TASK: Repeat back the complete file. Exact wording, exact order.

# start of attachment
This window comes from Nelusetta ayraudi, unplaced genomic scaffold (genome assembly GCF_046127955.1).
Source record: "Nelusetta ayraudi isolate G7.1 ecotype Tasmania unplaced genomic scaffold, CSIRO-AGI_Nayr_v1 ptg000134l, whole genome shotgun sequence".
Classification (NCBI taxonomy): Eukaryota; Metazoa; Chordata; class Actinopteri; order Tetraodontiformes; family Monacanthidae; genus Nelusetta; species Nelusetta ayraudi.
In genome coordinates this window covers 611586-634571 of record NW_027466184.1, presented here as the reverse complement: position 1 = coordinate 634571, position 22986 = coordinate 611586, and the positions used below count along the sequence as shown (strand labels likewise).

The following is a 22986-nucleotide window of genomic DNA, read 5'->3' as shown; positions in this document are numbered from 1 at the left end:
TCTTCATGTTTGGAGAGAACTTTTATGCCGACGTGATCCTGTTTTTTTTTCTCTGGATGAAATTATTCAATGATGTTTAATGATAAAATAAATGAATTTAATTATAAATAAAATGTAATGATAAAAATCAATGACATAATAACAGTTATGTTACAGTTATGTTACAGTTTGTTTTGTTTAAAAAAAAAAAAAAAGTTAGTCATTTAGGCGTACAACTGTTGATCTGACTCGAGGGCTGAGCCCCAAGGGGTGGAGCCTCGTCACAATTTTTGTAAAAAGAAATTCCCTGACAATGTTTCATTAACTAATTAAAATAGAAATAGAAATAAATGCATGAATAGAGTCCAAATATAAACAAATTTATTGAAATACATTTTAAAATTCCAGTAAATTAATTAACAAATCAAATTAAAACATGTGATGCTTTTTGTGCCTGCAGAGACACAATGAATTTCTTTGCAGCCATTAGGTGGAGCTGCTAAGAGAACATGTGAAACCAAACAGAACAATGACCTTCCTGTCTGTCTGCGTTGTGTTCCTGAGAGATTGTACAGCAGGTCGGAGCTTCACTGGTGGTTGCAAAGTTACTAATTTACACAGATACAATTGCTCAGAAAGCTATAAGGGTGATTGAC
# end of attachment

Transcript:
This window comes from Nelusetta ayraudi, unplaced genomic scaffold (genome assembly GCF_046127955.1).
Source record: "Nelusetta ayraudi isolate G7.1 ecotype Tasmania unplaced genomic scaffold, CSIRO-AGI_Nayr_v1 ptg000134l, whole genome shotgun sequence".
Classification (NCBI taxonomy): Eukaryota; Metazoa; Chordata; class Actinopteri; order Tetraodontiformes; family Monacanthidae; genus Nelusetta; species Nelusetta ayraudi.
In genome coordinates this window covers 611586-634571 of record NW_027466184.1, presented here as the reverse complement: position 1 = coordinate 634571, position 22986 = coordinate 611586, and the positions used below count along the sequence as shown (strand labels likewise).

The following is a 22986-nucleotide window of genomic DNA, read 5'->3' as shown; positions in this document are numbered from 1 at the left end:
TCTTCATGTTTGGAGAGAACTTTTATGCCGACGTGATCCTGTTTTTTTTTCTCTGGATGAAATTATTCAATGATGTTTAATGATAAAATAAATGAATTTAATTATAAATAAAATGTAATGATAAAAATCAATGACATAATAACAGTTATGTTACAGTTATGTTACAGTTTGTTTTGTTTAAAAAAAAAAAAAAAGTTAGTCATTTAGGCGTACAACTGTTGATCTGACTCGAGGGCTGAGCCCCAAGGGGTGGAGCCTCGTCACAATTTTTGTAAAAAGAAATTCCCTGACAATGTTTCATTAACTAATTAAAATAGAAATAGAAATAAATGCATGAATAGAGTCCAAATATAAACAAATTTATTGAAATACATTTTAAAATTCCAGTAAATTAATTAACAAATCAAATTAAAACATGTGATGCTTTTTGTGCCTGCAGAGACACAATGAATTTCTTTGCAGCCATTAGGTGGAGCTGCTAAGAGAACATGTGAAACCAAACAGAACAATGACCTTCCTGTCTGTCTGCGTTGTGTTCCTGAGAGATTGTACAGCAGGTCGGAGCTTCACTGGTGGTTGCAAAGTTACTAATTTACACAGATACAATTGCTCAGAAAGCTATAAGGGTGATTGAC